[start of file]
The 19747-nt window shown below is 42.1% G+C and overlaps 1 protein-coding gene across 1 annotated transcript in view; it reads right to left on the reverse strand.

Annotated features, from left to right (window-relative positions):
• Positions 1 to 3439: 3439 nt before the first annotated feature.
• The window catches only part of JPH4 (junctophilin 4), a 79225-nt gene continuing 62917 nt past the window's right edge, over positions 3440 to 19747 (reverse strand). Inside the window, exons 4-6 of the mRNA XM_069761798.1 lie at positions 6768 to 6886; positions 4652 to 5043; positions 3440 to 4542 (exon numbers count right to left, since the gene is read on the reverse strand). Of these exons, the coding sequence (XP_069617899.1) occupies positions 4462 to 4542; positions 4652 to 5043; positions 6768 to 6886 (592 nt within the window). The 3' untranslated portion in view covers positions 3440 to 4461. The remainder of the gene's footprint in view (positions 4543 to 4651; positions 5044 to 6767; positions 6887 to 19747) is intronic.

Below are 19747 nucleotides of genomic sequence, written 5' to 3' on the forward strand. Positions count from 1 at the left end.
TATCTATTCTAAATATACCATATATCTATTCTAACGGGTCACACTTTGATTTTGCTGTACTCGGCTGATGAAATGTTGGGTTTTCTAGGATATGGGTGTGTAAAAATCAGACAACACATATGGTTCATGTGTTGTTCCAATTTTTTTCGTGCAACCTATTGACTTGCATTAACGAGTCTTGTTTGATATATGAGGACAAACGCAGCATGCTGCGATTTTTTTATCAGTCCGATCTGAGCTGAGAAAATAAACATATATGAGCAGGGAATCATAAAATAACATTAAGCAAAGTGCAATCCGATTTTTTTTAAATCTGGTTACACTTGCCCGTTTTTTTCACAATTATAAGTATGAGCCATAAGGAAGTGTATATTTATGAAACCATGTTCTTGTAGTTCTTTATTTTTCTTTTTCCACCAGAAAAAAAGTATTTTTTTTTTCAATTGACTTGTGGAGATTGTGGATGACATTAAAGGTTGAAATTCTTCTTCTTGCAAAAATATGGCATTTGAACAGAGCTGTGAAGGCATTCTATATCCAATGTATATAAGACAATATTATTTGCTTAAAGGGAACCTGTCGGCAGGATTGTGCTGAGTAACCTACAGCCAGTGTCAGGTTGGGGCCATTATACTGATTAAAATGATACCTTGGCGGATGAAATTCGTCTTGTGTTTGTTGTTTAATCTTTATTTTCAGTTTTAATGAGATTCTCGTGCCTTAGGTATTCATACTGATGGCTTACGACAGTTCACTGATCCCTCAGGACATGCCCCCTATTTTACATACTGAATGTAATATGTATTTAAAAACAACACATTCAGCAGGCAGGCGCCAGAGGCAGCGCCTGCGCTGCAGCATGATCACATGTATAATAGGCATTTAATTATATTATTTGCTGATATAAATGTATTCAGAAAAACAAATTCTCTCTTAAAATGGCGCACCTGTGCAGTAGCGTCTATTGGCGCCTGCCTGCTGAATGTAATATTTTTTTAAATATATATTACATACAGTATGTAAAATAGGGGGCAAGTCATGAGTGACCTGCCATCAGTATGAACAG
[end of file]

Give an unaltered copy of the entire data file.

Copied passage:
The 19747-nt window shown below is 42.1% G+C and overlaps 1 protein-coding gene across 1 annotated transcript in view; it reads right to left on the reverse strand.

Annotated features, from left to right (window-relative positions):
• Positions 1 to 3439: 3439 nt before the first annotated feature.
• The window catches only part of JPH4 (junctophilin 4), a 79225-nt gene continuing 62917 nt past the window's right edge, over positions 3440 to 19747 (reverse strand). Inside the window, exons 4-6 of the mRNA XM_069761798.1 lie at positions 6768 to 6886; positions 4652 to 5043; positions 3440 to 4542 (exon numbers count right to left, since the gene is read on the reverse strand). Of these exons, the coding sequence (XP_069617899.1) occupies positions 4462 to 4542; positions 4652 to 5043; positions 6768 to 6886 (592 nt within the window). The 3' untranslated portion in view covers positions 3440 to 4461. The remainder of the gene's footprint in view (positions 4543 to 4651; positions 5044 to 6767; positions 6887 to 19747) is intronic.

Below are 19747 nucleotides of genomic sequence, written 5' to 3' on the forward strand. Positions count from 1 at the left end.
TATCTATTCTAAATATACCATATATCTATTCTAACGGGTCACACTTTGATTTTGCTGTACTCGGCTGATGAAATGTTGGGTTTTCTAGGATATGGGTGTGTAAAAATCAGACAACACATATGGTTCATGTGTTGTTCCAATTTTTTTCGTGCAACCTATTGACTTGCATTAACGAGTCTTGTTTGATATATGAGGACAAACGCAGCATGCTGCGATTTTTTTATCAGTCCGATCTGAGCTGAGAAAATAAACATATATGAGCAGGGAATCATAAAATAACATTAAGCAAAGTGCAATCCGATTTTTTTTAAATCTGGTTACACTTGCCCGTTTTTTTCACAATTATAAGTATGAGCCATAAGGAAGTGTATATTTATGAAACCATGTTCTTGTAGTTCTTTATTTTTCTTTTTCCACCAGAAAAAAAGTATTTTTTTTTTCAATTGACTTGTGGAGATTGTGGATGACATTAAAGGTTGAAATTCTTCTTCTTGCAAAAATATGGCATTTGAACAGAGCTGTGAAGGCATTCTATATCCAATGTATATAAGACAATATTATTTGCTTAAAGGGAACCTGTCGGCAGGATTGTGCTGAGTAACCTACAGCCAGTGTCAGGTTGGGGCCATTATACTGATTAAAATGATACCTTGGCGGATGAAATTCGTCTTGTGTTTGTTGTTTAATCTTTATTTTCAGTTTTAATGAGATTCTCGTGCCTTAGGTATTCATACTGATGGCTTACGACAGTTCACTGATCCCTCAGGACATGCCCCCTATTTTACATACTGAATGTAATATGTATTTAAAAACAACACATTCAGCAGGCAGGCGCCAGAGGCAGCGCCTGCGCTGCAGCATGATCACATGTATAATAGGCATTTAATTATATTATTTGCTGATATAAATGTATTCAGAAAAACAAATTCTCTCTTAAAATGGCGCACCTGTGCAGTAGCGTCTATTGGCGCCTGCCTGCTGAATGTAATATTTTTTTAAATATATATTACATACAGTATGTAAAATAGGGGGCAAGTCATGAGTGACCTGCCATCAGTATGAACAG